In 2005, NGVAmerica changed strategies, repositioning our annual event as a two-day non-expo summit where industry stakeholders could gather to assess our progress, identify challenges/opportunities and strategize. Simultaneously, we corralled our industry into NGV zones at dozens of existing fleet events, effectively taking our message to where they already met, and it worked very well.

In late 2012, in response to growing interest in NGVs, we decided to re-launch a stand-alone customer-focused North American NGV Conference & Expo for 2013. Our 2013 event was even more successful than we had projected, with over 1,100 people attending/participating in the three-day event in Atlanta.   

Please provide us with some details about your conference. What are the benefits of attending the conference? What should attendees expect?
What makes the NGVAmerica conference different from other alternative fuel conferences held in the U.S.?

NGVAmerica’s 2014 North American Conference & Expo, which will be held in Kansas City, MO, November 11th-14th, focuses on timely topics and educational content. We don’t waste the attendees’ time with repetitive vague “30,000 foot” presentations about “abundant gas” and “great opportunities”. Our program strikes a balance of critical “big picture” issue discussions and over 20 breakout sessions where the emphasis is on practical application tips and experiences. Add to that a healthy dose of expo time where the industry’s largest gathering of natural gas vehicle, equipment and service providers make the most of B2B and B2C opportunities.

We’ve also included plenty of networking time for attendees to strike up new relationships and strengthen existing ones—these meals and social functions are done “A+”.  There are many conferences addressing alternative fuels, frankly too many for the vendors to support, so it’s imperative that we provide value in program content and in quality of attendees. I think we do an exceptionally good job at the former. We have a great marketing plan in place to attract quality attendees, and we’ve priced our sponsorships and registration fees to deliver superior value for everyone. Our goal is between 1,250-1,500 attendees this year and we have nurtured relationships with a number of niche fleet-oriented trade associations who have agreed to be “supporting organizations”, which includes assistance in getting the word out to their members about the quality program we’ve assembled.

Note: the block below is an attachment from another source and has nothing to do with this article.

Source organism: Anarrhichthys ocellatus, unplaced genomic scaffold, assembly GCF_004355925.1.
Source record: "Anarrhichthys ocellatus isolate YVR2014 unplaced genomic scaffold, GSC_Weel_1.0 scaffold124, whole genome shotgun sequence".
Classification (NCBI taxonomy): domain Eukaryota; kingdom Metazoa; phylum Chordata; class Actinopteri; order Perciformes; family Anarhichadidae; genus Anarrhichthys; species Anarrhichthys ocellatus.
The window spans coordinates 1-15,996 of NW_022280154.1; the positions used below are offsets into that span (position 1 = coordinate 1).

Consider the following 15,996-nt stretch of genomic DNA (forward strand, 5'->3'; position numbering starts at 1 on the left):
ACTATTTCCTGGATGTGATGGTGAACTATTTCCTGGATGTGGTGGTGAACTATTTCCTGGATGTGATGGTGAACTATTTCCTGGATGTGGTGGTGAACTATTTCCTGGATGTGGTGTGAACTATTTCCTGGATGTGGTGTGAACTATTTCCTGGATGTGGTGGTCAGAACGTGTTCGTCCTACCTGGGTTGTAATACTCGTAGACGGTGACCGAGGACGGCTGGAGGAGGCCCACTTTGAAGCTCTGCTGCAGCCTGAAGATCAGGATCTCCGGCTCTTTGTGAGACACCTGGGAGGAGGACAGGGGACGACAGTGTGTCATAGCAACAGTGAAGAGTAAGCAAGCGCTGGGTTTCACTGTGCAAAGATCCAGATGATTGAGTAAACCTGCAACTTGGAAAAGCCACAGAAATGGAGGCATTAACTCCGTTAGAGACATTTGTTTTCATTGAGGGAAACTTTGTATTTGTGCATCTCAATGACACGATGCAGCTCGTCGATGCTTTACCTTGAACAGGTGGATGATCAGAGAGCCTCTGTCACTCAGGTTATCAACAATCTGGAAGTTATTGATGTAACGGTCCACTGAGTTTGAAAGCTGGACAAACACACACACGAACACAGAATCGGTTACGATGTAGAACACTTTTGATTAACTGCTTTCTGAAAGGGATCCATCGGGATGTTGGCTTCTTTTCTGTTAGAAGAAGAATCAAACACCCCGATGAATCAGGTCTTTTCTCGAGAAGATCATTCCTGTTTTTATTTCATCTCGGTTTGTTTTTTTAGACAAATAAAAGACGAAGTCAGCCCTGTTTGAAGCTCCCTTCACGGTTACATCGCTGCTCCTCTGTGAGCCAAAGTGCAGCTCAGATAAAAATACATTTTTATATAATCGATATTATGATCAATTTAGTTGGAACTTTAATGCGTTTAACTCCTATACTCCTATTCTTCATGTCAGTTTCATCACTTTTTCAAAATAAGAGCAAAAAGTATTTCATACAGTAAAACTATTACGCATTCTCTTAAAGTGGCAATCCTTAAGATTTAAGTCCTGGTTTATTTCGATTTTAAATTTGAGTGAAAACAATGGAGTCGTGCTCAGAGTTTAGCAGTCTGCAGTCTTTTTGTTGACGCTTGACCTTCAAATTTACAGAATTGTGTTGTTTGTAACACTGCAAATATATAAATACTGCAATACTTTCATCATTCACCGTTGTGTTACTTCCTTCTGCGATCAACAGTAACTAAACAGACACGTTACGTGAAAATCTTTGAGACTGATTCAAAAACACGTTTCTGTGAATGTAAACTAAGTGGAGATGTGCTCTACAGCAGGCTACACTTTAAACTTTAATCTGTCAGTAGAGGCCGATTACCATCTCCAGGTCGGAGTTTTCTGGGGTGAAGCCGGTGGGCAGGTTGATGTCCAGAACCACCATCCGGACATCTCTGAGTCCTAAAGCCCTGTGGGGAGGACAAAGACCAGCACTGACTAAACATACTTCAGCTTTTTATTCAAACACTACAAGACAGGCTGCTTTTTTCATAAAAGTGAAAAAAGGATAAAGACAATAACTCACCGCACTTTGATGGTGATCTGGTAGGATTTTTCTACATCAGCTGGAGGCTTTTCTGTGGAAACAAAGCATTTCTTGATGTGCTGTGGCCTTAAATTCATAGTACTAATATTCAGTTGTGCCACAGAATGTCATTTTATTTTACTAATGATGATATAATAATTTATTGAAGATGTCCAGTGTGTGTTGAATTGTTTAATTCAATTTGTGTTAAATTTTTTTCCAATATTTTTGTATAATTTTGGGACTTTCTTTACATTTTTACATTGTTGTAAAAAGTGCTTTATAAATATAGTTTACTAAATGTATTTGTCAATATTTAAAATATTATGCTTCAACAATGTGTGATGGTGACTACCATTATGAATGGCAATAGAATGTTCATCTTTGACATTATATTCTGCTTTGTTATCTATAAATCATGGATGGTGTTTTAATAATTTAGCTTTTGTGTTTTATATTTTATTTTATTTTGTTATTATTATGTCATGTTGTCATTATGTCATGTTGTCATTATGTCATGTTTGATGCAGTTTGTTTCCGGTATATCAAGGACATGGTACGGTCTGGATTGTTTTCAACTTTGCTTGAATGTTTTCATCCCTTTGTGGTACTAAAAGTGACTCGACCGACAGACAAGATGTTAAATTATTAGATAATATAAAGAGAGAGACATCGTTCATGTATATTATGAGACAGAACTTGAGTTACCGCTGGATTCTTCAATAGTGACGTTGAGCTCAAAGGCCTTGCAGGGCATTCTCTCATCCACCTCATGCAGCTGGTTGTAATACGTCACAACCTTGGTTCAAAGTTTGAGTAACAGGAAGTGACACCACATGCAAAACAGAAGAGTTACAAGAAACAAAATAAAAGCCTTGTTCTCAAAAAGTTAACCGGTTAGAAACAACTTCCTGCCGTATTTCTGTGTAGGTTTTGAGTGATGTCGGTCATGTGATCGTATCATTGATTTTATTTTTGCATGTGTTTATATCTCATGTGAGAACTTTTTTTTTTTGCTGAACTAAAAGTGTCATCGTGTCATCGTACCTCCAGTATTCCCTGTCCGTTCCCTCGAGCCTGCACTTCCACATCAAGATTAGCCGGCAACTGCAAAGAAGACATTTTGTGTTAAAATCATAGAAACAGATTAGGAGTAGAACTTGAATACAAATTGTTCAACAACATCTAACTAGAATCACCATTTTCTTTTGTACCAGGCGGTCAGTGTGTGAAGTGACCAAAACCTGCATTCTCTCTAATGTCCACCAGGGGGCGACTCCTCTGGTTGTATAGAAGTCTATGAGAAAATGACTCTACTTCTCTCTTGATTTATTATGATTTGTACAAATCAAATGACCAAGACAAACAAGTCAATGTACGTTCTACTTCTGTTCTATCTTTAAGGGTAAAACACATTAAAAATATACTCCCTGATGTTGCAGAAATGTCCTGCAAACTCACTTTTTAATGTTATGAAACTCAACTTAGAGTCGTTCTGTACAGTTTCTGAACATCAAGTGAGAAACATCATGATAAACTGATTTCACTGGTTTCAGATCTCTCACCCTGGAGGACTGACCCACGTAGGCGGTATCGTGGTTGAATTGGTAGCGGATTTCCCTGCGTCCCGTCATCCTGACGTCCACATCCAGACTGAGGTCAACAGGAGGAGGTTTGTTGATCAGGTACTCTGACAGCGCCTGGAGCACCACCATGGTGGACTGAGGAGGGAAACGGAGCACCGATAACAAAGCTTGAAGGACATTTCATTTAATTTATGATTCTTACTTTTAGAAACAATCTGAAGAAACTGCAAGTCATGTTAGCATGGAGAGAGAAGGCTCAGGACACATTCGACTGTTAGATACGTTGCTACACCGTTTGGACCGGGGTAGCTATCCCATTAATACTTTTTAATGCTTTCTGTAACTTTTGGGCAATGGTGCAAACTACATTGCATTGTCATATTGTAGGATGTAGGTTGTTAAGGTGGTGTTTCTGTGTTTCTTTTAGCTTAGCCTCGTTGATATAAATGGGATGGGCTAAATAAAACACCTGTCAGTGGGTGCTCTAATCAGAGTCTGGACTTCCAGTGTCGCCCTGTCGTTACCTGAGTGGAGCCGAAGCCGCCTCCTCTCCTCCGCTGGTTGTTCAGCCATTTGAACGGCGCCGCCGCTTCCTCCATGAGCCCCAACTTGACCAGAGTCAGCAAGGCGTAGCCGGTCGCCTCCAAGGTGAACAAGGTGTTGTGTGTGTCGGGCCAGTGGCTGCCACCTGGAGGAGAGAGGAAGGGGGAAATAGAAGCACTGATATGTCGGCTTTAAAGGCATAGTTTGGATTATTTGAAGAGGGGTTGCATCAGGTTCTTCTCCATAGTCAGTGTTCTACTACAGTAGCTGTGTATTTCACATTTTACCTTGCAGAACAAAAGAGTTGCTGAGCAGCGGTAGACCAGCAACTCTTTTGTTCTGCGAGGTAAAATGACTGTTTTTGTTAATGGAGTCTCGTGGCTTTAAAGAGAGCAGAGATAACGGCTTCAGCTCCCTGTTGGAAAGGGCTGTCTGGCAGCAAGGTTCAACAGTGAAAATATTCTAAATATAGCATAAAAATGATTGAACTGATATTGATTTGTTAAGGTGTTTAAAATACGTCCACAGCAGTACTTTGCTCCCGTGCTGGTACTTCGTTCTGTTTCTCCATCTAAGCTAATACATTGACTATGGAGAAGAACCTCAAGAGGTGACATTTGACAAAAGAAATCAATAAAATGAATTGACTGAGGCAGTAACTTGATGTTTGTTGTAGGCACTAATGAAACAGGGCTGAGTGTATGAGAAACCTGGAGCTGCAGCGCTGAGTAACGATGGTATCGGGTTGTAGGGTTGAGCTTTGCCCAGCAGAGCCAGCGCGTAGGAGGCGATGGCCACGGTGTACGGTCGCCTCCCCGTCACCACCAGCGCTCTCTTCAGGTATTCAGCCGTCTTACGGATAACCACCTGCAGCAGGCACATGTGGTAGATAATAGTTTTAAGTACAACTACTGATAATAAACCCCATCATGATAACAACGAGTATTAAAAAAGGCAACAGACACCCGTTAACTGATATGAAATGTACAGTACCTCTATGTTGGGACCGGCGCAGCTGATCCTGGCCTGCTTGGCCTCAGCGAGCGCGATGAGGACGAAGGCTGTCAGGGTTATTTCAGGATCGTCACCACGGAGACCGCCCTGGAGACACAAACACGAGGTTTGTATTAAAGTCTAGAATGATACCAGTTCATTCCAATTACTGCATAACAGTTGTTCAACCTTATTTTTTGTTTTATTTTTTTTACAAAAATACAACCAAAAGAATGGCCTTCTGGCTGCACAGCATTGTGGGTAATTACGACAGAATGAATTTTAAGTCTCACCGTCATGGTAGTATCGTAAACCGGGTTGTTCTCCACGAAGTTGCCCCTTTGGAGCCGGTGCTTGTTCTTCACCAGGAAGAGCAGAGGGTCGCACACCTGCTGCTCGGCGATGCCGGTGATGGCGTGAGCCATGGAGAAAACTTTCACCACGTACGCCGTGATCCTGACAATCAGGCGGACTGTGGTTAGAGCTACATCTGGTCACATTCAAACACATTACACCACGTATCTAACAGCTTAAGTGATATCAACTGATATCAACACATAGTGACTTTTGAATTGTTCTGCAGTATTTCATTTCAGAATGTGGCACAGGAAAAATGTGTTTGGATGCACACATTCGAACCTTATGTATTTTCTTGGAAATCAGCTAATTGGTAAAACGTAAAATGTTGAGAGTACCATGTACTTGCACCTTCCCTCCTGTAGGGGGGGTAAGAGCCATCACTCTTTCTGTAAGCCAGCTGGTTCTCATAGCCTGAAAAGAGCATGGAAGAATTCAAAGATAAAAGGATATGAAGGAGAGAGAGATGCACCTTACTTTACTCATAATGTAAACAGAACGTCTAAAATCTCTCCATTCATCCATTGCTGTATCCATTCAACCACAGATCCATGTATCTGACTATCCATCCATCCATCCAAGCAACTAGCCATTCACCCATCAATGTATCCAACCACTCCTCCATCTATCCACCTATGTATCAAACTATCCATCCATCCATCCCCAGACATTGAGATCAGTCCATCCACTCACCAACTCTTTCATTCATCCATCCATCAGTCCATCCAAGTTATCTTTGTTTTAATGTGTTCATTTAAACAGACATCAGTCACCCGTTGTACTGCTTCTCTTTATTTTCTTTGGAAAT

Tech Series on CNG High-Pressure Systems: Part 2 – High-Pressure Fuel Lines and Fittings

By Kasia McBride, Marketing Manager, NGVi

This article is the second in a series, providing technicians who will be diagnosing and repairing NGV fuel system components with useful information about characteristics, maintenance and requirements of different components included in the high-pressure side of the CNG fuel system.

High-Pressure Fuel Lines and Fittings

The high-pressure tubing and fittings are critical components of NGVs because they carry fuel throughout the entire CNG high-pressure fuel system. CNG vehicles use reliable high-pressure stainless steel, seamless fuel tubes, as well as fittings which are typically double-ferrule compression or O-ring face seal type. Where  a bend in the tubing is complex or difficult, flexible  tubing  is used. The common brands of  tubing and fittings used in the high-pressure fuel system on CNG vehicles are Hoke, SSP, Parker and Swagelok.

Because the U.S. standards for CNG fuel are 3,000 psi (200 bar) and 3,600 psi (250 bar), CNG systems require specific types of tubing and fittings designed to withstand the burst pressure of four times the nominal fuel pressure of 3,600 psi at 70 degrees F. Traditional tubing, and fittings used in gasoline and diesel vehicles, such as those used to carry fuel, on brake systems, A/C or power steering, are inappropriate for high-pressure CNG fuel systems, and should never be used in natural gas vehicles.

High-pressure stainless steel fuel lines and fittings are durable, and usually maintenance-free. Should external damage to CNG fuel lines occur, such as dents, kinks or severe scratches, they must be replaced. This also applies to flexible tubing. It is not possible to simply splice in a new section of fuel line. In other words, if a fuel line or fitting is damaged, the entire section must be fabricated and replaced.

Additionally, fuel system fittings should be checked for leaks. The more fittings installed in the fuel system, the greater the possibility of leaks. O-rings used in O-ring face seal fittings, typically made of Buna-N material, are replaceable, but the replacement O-ring must be compatible with natural gas. The replacement procedure used must follow the manufacturer’s specific recommendations, which will specify whether a lubricant is needed when replacing the O-ring face seal.